The 5 Factors In Who Wins A Match

A  few black belt friends of mine talk very highly of conditioning.  When they talk about getting better, they often talk about getting in better shape.  In this post I am respectfully disagreeing with them!

I have thought alot about why one person loses a bjj match and the other wins.

When the UFCs first came out, Rorion Gracie heavily emphasized that technique is more important than size and strength.  And in the beginning, Royce Gracie beat opponents much larger and stronger than him.  As cagefighting evolved, most fighters learned at least some Jiu-jitsu and fighters like Royce lost his huge competitive advantage of having lots of technique and his opponents having close to nothing on the ground.

This is why Jiu-Jitsu is the great equalizer.  Someone could outweigh you by 200 pounds, they could be ridiculously strong, they could be in great shape, and they could really want  to take your head off.  But if you wrap your arm around their neck and they don’t defend, they will go to sleep.  All it takes is one mistake on their part and something could be broken or they could be in for a nap!

There are 5 major factors in who wins a match: size, strength, technique, will to win, and conditioning.  If 2 competitors have the same level of each of any 4 factors, but one has more of the last factor, that will be enough to win.

If 2 black belts go at it who weigh the same, and have the same level of strength, they’re technically equal, they both really want to win, but one is in better shape, the one with better conditioning will probably win.  So in that scenario, what my black belt friends say works.  Getting in better shape will help you do better.  But I believe this is only a short term solution.  You can get in good shape for a few weeks, but if you stop your conditioning, your wind reduces and you can be back where you started in no time.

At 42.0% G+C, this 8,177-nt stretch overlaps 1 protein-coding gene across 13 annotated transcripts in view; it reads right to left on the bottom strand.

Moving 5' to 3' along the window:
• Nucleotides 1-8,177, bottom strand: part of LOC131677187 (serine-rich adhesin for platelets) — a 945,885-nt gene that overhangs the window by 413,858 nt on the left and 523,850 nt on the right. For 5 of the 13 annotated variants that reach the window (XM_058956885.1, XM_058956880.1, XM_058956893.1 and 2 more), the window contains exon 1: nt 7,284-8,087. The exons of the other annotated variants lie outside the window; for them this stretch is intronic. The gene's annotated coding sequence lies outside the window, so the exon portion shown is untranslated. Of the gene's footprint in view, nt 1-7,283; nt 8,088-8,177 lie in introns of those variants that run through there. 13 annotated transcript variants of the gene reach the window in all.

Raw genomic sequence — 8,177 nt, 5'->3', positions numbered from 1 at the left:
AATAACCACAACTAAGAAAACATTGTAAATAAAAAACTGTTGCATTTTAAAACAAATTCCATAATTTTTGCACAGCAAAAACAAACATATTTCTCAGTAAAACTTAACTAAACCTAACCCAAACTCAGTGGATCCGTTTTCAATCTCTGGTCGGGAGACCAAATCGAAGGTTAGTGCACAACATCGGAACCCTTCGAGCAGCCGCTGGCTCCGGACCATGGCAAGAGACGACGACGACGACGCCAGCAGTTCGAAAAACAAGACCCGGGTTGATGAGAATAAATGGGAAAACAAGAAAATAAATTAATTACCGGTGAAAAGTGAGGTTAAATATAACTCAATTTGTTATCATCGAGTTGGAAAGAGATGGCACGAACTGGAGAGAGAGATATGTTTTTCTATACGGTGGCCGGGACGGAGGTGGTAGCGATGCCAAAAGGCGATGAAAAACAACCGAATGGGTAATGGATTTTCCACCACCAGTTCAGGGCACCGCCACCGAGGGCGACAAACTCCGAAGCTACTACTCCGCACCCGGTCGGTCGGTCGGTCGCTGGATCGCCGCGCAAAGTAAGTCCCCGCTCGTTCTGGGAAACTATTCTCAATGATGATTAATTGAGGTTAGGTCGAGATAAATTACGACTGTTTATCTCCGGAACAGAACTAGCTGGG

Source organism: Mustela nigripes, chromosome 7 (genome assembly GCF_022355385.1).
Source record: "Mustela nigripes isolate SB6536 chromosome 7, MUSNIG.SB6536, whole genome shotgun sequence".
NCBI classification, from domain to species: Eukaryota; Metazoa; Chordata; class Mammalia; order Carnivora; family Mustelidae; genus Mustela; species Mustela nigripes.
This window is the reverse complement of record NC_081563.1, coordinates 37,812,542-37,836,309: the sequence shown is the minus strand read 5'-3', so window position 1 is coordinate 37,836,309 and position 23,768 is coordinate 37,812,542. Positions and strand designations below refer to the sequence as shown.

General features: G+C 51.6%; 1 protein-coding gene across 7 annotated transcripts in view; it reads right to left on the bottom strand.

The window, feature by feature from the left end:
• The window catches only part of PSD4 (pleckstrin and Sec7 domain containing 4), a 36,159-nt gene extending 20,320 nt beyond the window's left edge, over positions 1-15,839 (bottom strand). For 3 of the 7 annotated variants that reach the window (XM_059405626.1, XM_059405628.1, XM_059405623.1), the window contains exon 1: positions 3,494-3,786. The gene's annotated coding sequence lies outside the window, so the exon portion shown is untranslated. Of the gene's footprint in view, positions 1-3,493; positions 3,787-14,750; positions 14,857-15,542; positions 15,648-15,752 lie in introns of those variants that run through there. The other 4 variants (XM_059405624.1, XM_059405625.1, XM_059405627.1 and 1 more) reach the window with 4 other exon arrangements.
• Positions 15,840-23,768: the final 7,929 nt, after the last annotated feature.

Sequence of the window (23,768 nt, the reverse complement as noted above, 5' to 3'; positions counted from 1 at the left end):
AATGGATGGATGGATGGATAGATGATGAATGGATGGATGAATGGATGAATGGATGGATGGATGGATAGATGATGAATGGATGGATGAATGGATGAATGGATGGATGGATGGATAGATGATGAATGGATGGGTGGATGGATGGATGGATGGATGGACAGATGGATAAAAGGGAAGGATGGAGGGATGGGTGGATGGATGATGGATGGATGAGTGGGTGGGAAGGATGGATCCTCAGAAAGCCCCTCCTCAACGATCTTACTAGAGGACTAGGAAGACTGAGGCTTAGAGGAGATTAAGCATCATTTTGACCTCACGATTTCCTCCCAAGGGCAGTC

I agree with Rorion Gracie.  I believe technique is king.  Your technical ability does not diminish as fast as cardiovascular conditioning.  Rigan Machado could get in great shape and lose his conditioning after a few weeks, but it would be a really long time for him to lose his technical ability.  He could take a few years off and still easily have his way with 99% of the Jiu-Jitsu practitioners in the world.

Take any of the Machados vs. one of their students.  If any of the Machado brothers were totally out of shape, they are still so technically far ahead of their students that even if the student was big, strong, in good shape, and really wanted to beat the Machado, they are going to tap nonetheless.  I can be a triathelete who lifts weights like a madman, and I could be super focused to beat Roger Machado, but it won’t matter.  I may not be tired after 20 matches, but I still have to tap.  Roger would keep putting me in positions that would result in me going to sleep or getting my arm broke if I don’t tap, no matter how strong I am, no matter how good of shape I am in.  I could lift even more weights, get even bigger, get in better shape, but it won’t change the outcome.

My black belt friends may be mainly talking about competition.  In that scenario, conditioning is really important.  Like I said, when everything else is equal, you have to increase one of the factors.  Increasing size or strength may just put you in a larger weight class, so you are left with will to win, conditioning, and technique.